There was a time when retailers, even those with a proven track record in brick and mortar operations, faced an uphill battle when it came to expanding their business to an e-commerce platform. After all, custom web development can be both slow and costly and, post launch, an equal amount of time and money are needed to maintain the site and ensure it performs optimally. Fortunately, e-commerce platforms built using a monolithic architecture – which has long been the standard of web development and itself an unwitting barrier of entry – is losing ground to an arguably superior approach to development: headless architecture.
Using monolithic architecture, everything – from inventory and customer data to transactions – resides on a single server. The virtual storefront of the business, or “head” also resides on this server. A “headless” architecture simply means that these front and back-end resources are separated from one another; the same functions will persist on the back end, but a new, separate front end is built. The front-end is then hosted in the cloud, pulling data from the back-end as required via APIs.
Though it may seem like an inconsequential change in methodologies, there are significant advantages for retailers to build their websites using a headless architecture, particularly when considering the three pillars of any successful e-commerce platform: speed, localization, and logistics.
Page load times and performance are intrinsically tied to conversions and sales. Consider for a moment a distillery in Ireland that sells a variety of spirits including whiskey, vodka, and gin. Their website looks great and loads quickly – at least it does for the locals, since the data center is located in Dublin. To a customer living in the United States however, the experience may be far less seamless if the site was built using a monolithic architecture. That’s because the data – code, inventory, images, etc. – needs to physically travel from the data warehouse to the customer’s computer via their local ISP. Suddenly the user experience is diminished and, even though the delay can be counted in seconds, each second that passes reduces the likelihood of conversion.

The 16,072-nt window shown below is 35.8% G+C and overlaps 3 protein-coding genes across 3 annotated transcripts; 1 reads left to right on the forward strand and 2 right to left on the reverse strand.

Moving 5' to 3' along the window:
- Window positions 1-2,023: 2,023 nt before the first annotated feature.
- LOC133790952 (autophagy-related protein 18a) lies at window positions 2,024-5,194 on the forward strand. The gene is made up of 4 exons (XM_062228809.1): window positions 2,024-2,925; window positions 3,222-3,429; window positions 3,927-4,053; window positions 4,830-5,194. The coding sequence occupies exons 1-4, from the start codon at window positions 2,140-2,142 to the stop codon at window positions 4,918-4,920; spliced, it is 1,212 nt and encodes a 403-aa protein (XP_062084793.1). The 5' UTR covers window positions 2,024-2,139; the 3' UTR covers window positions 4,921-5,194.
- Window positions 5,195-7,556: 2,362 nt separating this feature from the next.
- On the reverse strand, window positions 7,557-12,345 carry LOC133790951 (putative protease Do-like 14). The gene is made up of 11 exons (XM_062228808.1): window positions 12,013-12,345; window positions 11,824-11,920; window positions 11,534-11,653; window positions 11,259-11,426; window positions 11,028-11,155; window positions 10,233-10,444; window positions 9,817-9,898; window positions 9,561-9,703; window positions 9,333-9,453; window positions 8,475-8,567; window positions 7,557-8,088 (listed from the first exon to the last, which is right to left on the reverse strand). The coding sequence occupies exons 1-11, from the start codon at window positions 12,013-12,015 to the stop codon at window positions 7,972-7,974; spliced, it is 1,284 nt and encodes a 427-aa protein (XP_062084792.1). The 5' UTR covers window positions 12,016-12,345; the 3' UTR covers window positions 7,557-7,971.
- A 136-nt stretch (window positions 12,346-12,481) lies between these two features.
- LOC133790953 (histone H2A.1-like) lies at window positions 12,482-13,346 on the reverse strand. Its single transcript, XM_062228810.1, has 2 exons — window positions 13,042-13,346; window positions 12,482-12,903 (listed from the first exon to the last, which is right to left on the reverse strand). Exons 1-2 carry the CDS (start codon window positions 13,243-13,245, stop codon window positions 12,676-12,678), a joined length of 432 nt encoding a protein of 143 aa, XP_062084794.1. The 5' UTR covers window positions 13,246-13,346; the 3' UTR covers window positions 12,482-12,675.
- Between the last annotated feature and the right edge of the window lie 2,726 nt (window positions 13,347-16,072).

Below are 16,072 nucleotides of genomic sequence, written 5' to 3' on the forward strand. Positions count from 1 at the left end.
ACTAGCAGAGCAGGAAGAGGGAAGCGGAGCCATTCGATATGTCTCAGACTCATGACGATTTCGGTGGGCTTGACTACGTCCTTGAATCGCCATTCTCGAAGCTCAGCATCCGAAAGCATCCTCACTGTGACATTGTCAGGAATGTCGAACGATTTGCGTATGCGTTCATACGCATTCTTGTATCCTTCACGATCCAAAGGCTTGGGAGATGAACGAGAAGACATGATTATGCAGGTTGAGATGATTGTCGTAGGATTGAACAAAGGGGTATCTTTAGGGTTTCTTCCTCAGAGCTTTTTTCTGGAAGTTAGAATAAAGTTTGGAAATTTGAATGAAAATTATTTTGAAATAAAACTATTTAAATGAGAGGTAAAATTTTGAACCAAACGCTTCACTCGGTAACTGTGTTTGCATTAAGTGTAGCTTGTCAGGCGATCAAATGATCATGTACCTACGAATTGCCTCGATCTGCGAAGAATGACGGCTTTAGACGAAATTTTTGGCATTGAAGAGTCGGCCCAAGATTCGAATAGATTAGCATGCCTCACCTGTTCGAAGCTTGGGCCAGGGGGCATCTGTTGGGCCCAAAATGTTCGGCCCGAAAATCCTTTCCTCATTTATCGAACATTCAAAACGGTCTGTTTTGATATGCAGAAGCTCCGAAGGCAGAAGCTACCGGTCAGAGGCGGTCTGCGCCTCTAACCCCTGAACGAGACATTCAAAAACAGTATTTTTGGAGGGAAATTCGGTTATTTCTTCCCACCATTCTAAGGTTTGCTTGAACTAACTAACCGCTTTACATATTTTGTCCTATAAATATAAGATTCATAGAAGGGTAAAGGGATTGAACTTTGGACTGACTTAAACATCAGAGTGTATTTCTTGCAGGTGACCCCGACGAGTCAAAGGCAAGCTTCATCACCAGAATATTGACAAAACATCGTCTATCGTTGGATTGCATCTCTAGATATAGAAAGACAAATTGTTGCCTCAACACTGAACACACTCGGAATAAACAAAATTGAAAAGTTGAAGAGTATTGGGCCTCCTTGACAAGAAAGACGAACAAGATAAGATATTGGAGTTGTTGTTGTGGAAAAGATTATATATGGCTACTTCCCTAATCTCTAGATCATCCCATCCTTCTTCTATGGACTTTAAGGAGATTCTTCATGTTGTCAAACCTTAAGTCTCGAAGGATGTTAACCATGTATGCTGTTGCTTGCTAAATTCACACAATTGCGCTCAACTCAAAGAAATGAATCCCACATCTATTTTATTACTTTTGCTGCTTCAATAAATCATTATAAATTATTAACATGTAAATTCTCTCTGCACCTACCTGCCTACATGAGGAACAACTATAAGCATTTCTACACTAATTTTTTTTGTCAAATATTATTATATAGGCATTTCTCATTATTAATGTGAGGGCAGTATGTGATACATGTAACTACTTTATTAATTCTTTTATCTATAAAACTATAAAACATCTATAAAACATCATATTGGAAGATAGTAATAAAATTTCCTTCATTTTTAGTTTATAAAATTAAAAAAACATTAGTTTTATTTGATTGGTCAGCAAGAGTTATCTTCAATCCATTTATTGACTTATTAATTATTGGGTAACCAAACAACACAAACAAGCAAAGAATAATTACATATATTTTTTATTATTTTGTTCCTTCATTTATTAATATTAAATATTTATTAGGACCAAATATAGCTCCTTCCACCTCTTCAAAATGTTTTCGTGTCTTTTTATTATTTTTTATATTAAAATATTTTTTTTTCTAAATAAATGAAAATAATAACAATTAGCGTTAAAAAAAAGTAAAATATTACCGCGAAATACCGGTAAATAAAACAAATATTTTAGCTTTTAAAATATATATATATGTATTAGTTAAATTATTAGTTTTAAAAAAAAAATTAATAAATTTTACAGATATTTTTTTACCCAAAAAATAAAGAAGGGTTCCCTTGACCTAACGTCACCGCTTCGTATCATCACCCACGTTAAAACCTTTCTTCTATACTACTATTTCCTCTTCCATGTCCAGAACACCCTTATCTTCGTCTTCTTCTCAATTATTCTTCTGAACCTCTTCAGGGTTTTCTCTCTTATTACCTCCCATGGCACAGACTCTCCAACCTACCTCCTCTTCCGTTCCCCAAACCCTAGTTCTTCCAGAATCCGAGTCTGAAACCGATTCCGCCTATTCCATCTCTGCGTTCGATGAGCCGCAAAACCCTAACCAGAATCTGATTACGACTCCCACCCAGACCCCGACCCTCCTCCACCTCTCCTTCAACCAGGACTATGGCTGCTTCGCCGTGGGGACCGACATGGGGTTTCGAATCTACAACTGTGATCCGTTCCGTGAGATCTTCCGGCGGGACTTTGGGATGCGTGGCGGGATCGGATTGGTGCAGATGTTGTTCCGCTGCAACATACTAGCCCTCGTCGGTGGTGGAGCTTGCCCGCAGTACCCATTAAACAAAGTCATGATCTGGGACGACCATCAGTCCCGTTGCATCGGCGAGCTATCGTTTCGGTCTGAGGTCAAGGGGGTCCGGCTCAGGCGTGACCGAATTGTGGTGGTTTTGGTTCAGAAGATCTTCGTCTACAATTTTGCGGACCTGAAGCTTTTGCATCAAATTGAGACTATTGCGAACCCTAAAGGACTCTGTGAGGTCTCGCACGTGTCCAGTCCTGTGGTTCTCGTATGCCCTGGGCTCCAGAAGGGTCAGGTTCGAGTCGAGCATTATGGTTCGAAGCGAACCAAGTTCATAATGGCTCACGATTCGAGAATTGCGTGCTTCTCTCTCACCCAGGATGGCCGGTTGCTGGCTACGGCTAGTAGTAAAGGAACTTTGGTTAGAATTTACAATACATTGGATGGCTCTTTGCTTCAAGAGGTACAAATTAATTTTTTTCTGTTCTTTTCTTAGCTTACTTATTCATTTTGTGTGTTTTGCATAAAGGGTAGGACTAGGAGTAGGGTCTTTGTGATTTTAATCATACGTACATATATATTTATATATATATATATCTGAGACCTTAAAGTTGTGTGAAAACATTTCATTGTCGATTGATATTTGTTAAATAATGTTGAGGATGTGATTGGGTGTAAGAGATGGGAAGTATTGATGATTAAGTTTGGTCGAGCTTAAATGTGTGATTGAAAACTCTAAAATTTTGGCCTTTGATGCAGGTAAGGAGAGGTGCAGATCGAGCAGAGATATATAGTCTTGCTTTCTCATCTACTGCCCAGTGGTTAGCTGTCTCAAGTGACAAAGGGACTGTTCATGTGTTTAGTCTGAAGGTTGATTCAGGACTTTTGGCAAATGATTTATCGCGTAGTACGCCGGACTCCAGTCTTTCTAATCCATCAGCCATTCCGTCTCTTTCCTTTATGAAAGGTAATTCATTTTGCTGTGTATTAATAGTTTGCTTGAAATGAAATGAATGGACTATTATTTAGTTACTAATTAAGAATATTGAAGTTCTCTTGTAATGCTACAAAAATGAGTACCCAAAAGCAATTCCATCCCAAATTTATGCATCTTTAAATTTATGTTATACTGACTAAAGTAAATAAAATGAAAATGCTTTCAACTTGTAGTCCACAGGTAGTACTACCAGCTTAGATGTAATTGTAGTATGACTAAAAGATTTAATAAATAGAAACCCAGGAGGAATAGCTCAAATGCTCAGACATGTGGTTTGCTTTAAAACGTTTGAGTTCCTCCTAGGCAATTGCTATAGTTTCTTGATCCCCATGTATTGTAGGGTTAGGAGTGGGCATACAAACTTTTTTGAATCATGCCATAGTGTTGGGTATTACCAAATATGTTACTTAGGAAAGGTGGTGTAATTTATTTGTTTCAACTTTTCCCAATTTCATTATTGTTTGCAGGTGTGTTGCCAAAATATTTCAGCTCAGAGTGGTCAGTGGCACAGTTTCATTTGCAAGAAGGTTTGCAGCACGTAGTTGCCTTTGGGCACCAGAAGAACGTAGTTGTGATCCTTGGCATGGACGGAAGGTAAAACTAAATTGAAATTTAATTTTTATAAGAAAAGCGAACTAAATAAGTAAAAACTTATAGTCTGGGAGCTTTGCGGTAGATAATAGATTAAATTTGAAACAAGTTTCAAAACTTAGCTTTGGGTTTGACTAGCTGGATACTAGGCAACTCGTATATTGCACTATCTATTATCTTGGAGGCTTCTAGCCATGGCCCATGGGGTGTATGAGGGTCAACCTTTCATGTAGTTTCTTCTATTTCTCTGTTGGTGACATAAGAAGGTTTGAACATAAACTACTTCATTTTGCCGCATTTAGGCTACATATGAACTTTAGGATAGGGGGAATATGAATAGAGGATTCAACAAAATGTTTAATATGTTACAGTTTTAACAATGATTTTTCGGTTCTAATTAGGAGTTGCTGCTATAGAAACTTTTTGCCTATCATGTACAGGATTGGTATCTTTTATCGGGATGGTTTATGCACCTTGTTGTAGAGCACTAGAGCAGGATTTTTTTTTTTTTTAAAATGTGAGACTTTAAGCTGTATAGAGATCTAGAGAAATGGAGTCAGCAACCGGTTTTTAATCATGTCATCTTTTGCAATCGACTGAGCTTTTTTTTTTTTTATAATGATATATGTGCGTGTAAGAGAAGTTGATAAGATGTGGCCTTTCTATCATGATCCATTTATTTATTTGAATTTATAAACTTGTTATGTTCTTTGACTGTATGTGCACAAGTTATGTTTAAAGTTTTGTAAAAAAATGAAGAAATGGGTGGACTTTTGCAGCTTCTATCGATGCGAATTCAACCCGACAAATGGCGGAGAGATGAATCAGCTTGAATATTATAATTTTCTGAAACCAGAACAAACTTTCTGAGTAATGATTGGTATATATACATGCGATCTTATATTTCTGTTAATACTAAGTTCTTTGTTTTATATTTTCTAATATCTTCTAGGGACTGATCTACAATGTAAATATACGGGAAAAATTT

Using headless architecture, the customer experience will be the same regardless of where the customer is located because the user facing storefront is generated statically and deployed using a global Content Delivery Network (CDN). This framework also ensures the site will continue to perform optimally even during spikes in traffic (as one might experience during Black Friday).
Any business that sells outside their own geographic area knows that buying patterns, behaviors, and preferences will differ from one place to the next. Additional factors including income, culture, and even weather will also play a role in a demographic’s buying. Using monolithic architecture, it is much more labor intensive to localize promotions to suit the people of a given area. That is because any changes to the storefront are more complex and the entire monolith must be redeployed regardless of the size of the change. Having a separate front end under a headless architecture, it is much easier to tailor the homepage to appeal to visitors from a specific region. This means the distillery can promote product A in a region that has shown preference for product A while simultaneously promoting similarly appealing products to various regions.
The more a company broadens their economic reach, their distribution and order fulfillment capabilities will also change. Delivery companies and pick up options can and will vary by region or even by product. Using monolithic architecture, this generally means that custom logic in the form of a third party plug-in or a modification built in-house to facilitate logistics. While this might be an effective approach on a smaller scale, for businesses that are truly embracing globalization each plug-in will have an impact on processing time. As mentioned above, each second is vital and a site with a complex and bloated processing time will invariably lead to a negative impact on conversions.
The advantage to using headless architecture as it pertains to logistics, is that the front end can be programmed to only display products available based on a customer’s location or data points. This simplifies the distribution and fulfillment process and results in fewer frustrated customers trying to purchase an item that cannot be delivered to their home due to logistical gaps
Headless E-Commerce is About Balance
Like anything else, implementing headless architecture is not without its challenges; more resources will be required up front for development and it will generally be a more complex endeavor than simply building an e-commerce platform using an out of the box solution. Having said that, when you consider the limitations of a conventional monolithic approach relative to the adaptability, speed, scalability, localization made possible by headless architecture it is easy to reconcile the investment costs.